18 April, 2007

Mahathir says ex-deputy Anwar can't hope for big political comeback

Former Malaysian leader Mahathir Mohamad heaped scorn Wednesday on plans by his ex-deputy, Anwar Ibrahim, to re-enter politics, saying Anwar cannot make a major impact.

Mahathir, who fired Anwar in 1998 over accusations of homosexuality and corruption, said Anwar might still have enough public support to help his opposition People's Justice Party "win a few seats" in Malaysia's next general election.

"But making a comeback and taking over the government, that's a pipe dream," Mahathir, who retired as prime minister in 2003 after 22 years in power, told reporters

Anwar, 59, declared earlier this month that he would run in May 26 elections for his party, even though his corruption sentence bars him from holding any political office and from running in general elections until April 2008.

Anwar's wife currently is the party's president and is expected to step aside for him to contest the post. If he succeeds, the party would have to apply to the Registrar of Societies to request that the ban on political office be waived.

General elections are not due until mid-2009, but speculation has risen that Prime Minister Abdullah Ahmad Badawi might call polls by early next year.

Anwar has spent most of the past few years lecturing at universities abroad, but he recently began spending more time in Malaysia to help the opposition push for wider democratic rights.

Meanwhile, former Prime Minister Tun Dr Mahathir Mohamad said if the government wished to sell its stake in national carmaker Proton, then it should be sold to locals instead of foreigners.

"If you sell to a foreign company it is no longer a national car," said Mahathir, who is being increasingly sidelined by his successor's administration. "If you want to sell, you have to sell to a local company."

"What is important is to remove the management and put back the old management who have been able to do well," he said in response to questions on how Proton should look for a partner.

The government, which controls Proton through state asset investment agency Khazanah Nasional, has been locked in talks with foreign carmakers like Volkswagen and General Motors (GM.N: Quote, Profile, Research) as well as local car companies Naza and DRB-Hicom Bhd (DRBM.KL: Quote, Profile, Research) over an alliance and the sale of a stake in Proton.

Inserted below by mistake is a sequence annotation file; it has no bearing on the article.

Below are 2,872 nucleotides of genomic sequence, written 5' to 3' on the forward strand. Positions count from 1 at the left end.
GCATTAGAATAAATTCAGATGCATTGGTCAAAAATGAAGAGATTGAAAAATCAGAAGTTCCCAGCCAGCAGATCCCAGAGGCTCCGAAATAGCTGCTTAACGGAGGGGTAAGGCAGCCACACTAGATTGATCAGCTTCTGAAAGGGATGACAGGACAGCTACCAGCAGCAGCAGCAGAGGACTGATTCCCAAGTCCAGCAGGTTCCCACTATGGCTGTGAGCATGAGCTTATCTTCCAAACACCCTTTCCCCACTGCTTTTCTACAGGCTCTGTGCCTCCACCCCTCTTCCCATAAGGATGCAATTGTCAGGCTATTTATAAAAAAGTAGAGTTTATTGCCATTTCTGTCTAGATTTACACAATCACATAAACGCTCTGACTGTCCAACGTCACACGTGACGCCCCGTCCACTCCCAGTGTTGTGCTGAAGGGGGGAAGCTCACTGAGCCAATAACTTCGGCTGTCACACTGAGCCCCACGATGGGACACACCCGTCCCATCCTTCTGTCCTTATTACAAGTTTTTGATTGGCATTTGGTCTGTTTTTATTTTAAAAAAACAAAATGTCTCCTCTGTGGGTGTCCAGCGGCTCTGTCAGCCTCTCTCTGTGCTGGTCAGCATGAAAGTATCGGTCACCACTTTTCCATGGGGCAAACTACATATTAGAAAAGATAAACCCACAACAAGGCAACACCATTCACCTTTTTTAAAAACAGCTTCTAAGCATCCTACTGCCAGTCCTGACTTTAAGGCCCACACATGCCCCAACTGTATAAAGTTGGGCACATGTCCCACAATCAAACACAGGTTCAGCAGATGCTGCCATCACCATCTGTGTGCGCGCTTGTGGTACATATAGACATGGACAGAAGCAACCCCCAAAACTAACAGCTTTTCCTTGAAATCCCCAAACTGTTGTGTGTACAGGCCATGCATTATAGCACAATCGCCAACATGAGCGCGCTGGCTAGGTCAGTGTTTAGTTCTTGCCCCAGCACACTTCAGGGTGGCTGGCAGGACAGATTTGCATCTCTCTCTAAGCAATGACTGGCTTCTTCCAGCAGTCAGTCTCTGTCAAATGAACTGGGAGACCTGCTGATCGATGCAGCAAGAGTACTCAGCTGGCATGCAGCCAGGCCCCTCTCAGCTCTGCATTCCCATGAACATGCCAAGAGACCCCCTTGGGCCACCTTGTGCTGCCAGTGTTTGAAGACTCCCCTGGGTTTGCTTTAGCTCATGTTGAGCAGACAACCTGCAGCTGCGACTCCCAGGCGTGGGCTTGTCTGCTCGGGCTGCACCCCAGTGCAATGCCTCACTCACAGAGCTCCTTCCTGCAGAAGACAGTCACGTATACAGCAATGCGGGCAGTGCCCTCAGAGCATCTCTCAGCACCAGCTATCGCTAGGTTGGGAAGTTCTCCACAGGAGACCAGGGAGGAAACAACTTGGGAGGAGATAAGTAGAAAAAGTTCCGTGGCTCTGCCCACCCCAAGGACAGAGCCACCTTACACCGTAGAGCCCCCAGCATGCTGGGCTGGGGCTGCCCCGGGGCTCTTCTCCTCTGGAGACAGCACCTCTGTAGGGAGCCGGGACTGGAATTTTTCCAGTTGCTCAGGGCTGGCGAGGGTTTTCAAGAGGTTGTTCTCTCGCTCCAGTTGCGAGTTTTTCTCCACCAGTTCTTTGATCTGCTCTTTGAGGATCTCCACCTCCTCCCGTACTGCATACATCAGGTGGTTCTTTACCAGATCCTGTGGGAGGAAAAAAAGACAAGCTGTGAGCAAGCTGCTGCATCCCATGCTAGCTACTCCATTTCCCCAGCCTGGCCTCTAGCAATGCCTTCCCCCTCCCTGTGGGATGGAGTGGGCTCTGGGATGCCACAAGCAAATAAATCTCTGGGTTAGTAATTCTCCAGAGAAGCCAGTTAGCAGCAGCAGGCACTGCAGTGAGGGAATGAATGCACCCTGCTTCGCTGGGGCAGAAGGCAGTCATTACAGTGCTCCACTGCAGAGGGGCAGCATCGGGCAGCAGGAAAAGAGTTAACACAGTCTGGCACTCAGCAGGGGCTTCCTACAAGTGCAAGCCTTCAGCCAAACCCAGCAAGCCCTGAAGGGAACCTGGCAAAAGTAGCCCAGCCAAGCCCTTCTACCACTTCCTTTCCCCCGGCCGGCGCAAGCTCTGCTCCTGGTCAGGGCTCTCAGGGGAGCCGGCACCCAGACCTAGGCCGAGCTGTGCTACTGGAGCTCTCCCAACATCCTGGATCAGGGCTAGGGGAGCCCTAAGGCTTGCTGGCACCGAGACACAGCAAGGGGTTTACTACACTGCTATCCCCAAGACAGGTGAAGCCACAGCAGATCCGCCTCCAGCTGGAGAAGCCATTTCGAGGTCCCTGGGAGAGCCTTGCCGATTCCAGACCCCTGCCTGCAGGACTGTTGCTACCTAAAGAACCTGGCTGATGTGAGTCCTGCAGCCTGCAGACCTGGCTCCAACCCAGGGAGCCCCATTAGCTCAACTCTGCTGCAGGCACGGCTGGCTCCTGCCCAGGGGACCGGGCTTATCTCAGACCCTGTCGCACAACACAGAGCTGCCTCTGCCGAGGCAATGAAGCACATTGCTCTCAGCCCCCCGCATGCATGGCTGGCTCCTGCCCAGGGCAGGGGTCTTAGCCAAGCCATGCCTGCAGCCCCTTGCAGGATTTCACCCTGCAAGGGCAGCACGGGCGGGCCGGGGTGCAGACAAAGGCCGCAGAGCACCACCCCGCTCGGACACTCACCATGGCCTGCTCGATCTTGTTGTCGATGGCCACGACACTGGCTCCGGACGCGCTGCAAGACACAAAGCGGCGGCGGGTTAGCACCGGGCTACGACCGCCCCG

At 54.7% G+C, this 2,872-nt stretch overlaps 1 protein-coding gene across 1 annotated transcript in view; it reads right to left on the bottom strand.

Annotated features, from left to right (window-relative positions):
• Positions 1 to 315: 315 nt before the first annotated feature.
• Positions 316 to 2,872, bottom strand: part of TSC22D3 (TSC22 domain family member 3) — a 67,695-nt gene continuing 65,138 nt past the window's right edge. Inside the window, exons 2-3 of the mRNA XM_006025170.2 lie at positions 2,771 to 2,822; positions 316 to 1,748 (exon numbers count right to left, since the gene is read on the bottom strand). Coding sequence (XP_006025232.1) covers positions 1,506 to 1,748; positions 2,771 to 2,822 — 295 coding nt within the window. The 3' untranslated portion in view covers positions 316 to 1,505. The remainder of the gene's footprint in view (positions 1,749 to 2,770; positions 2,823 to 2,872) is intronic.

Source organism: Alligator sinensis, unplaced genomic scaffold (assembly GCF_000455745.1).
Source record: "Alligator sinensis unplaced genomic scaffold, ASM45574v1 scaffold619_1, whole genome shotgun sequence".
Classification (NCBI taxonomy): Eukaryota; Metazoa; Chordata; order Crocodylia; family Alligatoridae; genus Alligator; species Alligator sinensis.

Tun Dr Mahathir also apologised to Prime Minister Datuk Seri Abdullah Ahmad Badawi for having alleged that the latter owned a mansion in Australia.

Neither Abdullah nor his son, Kamaluddin, owned the mansion, estimated to cost RM60 million, located near the Swan River in Perth, as alleged by Dr Mahathir. It belongs to a Malaysian businessman, Datuk Patrick Lim.

"Well, I shouldn't make that statement because I was stating something based on rumours I heard and the rumours repeatedly said that the house belongs to him (Abdullah),

"And then of course you know, when you are carried away after giving a speech like that, you don't censor yourself and you are not too careful about what you say, so I said it and I'm sorry that I said something that was wrong," Dr Mahathir said.

Dr Mahathir told reporters this after delivering a keynote address at the 6th Perdana Discourse Series on "Media and National Development" at the Perdana Leadership Foundation here.

The former prime minister made the allegation at a ceramah in Kulai recently.

"I should be corrected and I'm very grateful that people have actually paid attention to my allegation and they found that the person who owned the house is not the PM, it's not his son but somebody else," he said.



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